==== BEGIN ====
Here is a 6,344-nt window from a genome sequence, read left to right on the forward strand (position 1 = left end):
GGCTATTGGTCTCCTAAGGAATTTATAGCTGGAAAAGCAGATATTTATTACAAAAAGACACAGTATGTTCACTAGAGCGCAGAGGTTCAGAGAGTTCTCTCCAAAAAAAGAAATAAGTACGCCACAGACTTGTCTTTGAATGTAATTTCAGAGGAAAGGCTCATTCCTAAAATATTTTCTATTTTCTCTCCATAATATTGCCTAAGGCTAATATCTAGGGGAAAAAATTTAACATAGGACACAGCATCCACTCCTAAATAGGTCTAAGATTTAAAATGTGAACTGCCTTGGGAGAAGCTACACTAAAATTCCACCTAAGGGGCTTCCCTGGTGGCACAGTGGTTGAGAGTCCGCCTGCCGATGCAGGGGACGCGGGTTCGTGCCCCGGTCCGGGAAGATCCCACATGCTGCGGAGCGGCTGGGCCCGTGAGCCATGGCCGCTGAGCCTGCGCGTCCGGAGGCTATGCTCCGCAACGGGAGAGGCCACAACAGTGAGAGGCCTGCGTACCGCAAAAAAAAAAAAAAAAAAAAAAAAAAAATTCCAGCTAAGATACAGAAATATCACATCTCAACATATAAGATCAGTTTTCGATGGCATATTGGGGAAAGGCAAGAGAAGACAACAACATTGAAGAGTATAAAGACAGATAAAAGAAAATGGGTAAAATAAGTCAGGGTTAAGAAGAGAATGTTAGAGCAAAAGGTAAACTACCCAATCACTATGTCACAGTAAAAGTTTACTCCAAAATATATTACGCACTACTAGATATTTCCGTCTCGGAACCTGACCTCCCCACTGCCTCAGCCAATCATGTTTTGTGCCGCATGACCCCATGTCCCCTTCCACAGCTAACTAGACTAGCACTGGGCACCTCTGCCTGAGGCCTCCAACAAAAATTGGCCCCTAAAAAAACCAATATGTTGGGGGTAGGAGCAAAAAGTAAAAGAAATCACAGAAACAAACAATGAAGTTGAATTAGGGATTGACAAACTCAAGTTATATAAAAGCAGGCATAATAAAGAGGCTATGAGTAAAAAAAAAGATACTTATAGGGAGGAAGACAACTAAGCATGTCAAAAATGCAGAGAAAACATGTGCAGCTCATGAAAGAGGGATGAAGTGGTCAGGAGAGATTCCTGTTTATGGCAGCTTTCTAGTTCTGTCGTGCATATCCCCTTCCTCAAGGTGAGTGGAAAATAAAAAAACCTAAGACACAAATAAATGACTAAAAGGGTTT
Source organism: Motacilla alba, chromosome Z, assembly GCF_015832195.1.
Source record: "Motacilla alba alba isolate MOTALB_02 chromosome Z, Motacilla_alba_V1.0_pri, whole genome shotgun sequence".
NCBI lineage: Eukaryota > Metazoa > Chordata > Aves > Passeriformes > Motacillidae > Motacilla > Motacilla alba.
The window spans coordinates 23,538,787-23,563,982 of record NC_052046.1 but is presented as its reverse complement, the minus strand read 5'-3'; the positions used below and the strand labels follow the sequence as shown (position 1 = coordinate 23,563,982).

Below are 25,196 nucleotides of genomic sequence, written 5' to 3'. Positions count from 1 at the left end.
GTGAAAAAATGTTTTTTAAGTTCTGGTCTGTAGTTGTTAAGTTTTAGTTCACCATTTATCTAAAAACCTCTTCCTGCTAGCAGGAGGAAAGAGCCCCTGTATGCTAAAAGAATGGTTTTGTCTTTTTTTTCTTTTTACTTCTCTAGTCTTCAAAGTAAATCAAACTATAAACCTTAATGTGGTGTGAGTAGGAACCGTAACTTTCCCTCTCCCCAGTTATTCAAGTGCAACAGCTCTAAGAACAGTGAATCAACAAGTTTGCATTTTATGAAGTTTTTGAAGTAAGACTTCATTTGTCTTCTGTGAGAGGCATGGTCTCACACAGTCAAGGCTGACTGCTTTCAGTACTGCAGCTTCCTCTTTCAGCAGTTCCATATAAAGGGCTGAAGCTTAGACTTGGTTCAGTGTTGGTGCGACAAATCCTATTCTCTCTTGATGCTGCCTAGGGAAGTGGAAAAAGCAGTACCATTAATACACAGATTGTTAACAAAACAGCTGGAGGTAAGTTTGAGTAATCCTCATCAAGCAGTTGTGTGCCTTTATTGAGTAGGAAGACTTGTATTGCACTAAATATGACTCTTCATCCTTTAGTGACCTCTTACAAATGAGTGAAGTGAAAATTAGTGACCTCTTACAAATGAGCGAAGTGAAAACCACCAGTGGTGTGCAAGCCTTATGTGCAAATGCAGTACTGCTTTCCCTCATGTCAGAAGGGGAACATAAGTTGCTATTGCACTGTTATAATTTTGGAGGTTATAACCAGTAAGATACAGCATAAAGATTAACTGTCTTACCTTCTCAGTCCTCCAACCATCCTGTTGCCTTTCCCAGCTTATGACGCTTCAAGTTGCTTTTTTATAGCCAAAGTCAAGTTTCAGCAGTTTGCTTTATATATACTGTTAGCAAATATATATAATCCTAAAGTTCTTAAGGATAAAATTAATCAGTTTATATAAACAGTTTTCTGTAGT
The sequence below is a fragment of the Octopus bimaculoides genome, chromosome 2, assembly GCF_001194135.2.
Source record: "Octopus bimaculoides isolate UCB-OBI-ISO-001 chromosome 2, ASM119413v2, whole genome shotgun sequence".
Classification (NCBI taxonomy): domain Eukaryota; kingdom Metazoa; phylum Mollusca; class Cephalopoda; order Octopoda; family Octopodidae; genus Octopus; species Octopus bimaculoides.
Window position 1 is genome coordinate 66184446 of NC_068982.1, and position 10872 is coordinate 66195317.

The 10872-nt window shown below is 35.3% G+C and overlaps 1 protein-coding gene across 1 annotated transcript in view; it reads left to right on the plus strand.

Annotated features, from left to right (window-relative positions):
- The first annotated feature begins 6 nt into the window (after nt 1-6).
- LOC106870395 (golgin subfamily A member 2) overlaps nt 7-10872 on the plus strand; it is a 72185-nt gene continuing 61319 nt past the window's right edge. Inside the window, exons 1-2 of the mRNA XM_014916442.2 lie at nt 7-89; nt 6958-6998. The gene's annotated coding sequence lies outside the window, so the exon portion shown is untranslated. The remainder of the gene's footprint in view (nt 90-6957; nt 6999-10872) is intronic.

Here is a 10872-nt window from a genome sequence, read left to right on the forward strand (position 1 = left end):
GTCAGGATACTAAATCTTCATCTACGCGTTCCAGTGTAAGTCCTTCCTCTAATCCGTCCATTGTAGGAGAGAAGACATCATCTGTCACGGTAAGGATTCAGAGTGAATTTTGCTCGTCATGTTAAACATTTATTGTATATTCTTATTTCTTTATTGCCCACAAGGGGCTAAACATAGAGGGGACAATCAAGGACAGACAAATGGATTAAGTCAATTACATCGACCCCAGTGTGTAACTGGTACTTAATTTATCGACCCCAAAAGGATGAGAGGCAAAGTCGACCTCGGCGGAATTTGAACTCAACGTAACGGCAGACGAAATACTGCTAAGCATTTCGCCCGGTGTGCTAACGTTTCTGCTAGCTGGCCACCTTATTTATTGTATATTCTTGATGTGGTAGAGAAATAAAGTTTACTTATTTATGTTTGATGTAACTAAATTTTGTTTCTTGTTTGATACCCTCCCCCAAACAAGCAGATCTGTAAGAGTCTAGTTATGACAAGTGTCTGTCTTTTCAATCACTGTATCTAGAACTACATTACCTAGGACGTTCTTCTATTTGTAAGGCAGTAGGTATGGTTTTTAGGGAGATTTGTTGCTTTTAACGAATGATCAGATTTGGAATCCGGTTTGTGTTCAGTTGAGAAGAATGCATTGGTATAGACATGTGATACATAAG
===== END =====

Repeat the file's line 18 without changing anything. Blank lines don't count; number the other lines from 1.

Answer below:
GTCAGGATACTAAATCTTCATCTACGCGTTCCAGTGTAAGTCCTTCCTCTAATCCGTCCATTGTAGGAGAGAAGACATCATCTGTCACGGTAAGGATTCAGAGTGAATTTTGCTCGTCATGTTAAACATTTATTGTATATTCTTATTTCTTTATTGCCCACAAGGGGCTAAACATAGAGGGGACAATCAAGGACAGACAAATGGATTAAGTCAATTACATCGACCCCAGTGTGTAACTGGTACTTAATTTATCGACCCCAAAAGGATGAGAGGCAAAGTCGACCTCGGCGGAATTTGAACTCAACGTAACGGCAGACGAAATACTGCTAAGCATTTCGCCCGGTGTGCTAACGTTTCTGCTAGCTGGCCACCTTATTTATTGTATATTCTTGATGTGGTAGAGAAATAAAGTTTACTTATTTATGTTTGATGTAACTAAATTTTGTTTCTTGTTTGATACCCTCCCCCAAACAAGCAGATCTGTAAGAGTCTAGTTATGACAAGTGTCTGTCTTTTCAATCACTGTATCTAGAACTACATTACCTAGGACGTTCTTCTATTTGTAAGGCAGTAGGTATGGTTTTTAGGGAGATTTGTTGCTTTTAACGAATGATCAGATTTGGAATCCGGTTTGTGTTCAGTTGAGAAGAATGCATTGGTATAGACATGTGATACATAAG